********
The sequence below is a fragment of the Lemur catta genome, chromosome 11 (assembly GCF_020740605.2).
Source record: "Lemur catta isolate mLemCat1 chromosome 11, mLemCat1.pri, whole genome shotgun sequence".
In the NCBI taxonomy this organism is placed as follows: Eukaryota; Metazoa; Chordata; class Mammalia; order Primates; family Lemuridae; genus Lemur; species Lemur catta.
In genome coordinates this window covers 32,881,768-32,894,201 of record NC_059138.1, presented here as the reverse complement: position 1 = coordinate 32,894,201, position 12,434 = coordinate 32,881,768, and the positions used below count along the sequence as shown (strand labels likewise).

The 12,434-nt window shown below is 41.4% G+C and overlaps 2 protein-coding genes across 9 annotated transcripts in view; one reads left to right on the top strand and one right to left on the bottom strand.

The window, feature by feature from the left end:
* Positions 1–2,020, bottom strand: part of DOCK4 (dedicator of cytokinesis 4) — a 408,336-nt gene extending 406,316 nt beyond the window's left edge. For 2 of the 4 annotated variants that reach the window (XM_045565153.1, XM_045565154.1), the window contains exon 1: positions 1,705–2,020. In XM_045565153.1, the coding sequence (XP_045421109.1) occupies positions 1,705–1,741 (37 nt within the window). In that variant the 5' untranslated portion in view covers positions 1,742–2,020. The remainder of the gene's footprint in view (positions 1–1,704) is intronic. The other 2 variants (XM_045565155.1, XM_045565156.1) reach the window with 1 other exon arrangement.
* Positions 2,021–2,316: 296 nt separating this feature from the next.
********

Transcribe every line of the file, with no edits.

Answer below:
The sequence below is a fragment of the Lemur catta genome, chromosome 11 (assembly GCF_020740605.2).
Source record: "Lemur catta isolate mLemCat1 chromosome 11, mLemCat1.pri, whole genome shotgun sequence".
In the NCBI taxonomy this organism is placed as follows: Eukaryota; Metazoa; Chordata; class Mammalia; order Primates; family Lemuridae; genus Lemur; species Lemur catta.
In genome coordinates this window covers 32,881,768-32,894,201 of record NC_059138.1, presented here as the reverse complement: position 1 = coordinate 32,894,201, position 12,434 = coordinate 32,881,768, and the positions used below count along the sequence as shown (strand labels likewise).

The 12,434-nt window shown below is 41.4% G+C and overlaps 2 protein-coding genes across 9 annotated transcripts in view; one reads left to right on the top strand and one right to left on the bottom strand.

The window, feature by feature from the left end:
* Positions 1–2,020, bottom strand: part of DOCK4 (dedicator of cytokinesis 4) — a 408,336-nt gene extending 406,316 nt beyond the window's left edge. For 2 of the 4 annotated variants that reach the window (XM_045565153.1, XM_045565154.1), the window contains exon 1: positions 1,705–2,020. In XM_045565153.1, the coding sequence (XP_045421109.1) occupies positions 1,705–1,741 (37 nt within the window). In that variant the 5' untranslated portion in view covers positions 1,742–2,020. The remainder of the gene's footprint in view (positions 1–1,704) is intronic. The other 2 variants (XM_045565155.1, XM_045565156.1) reach the window with 1 other exon arrangement.
* Positions 2,021–2,316: 296 nt separating this feature from the next.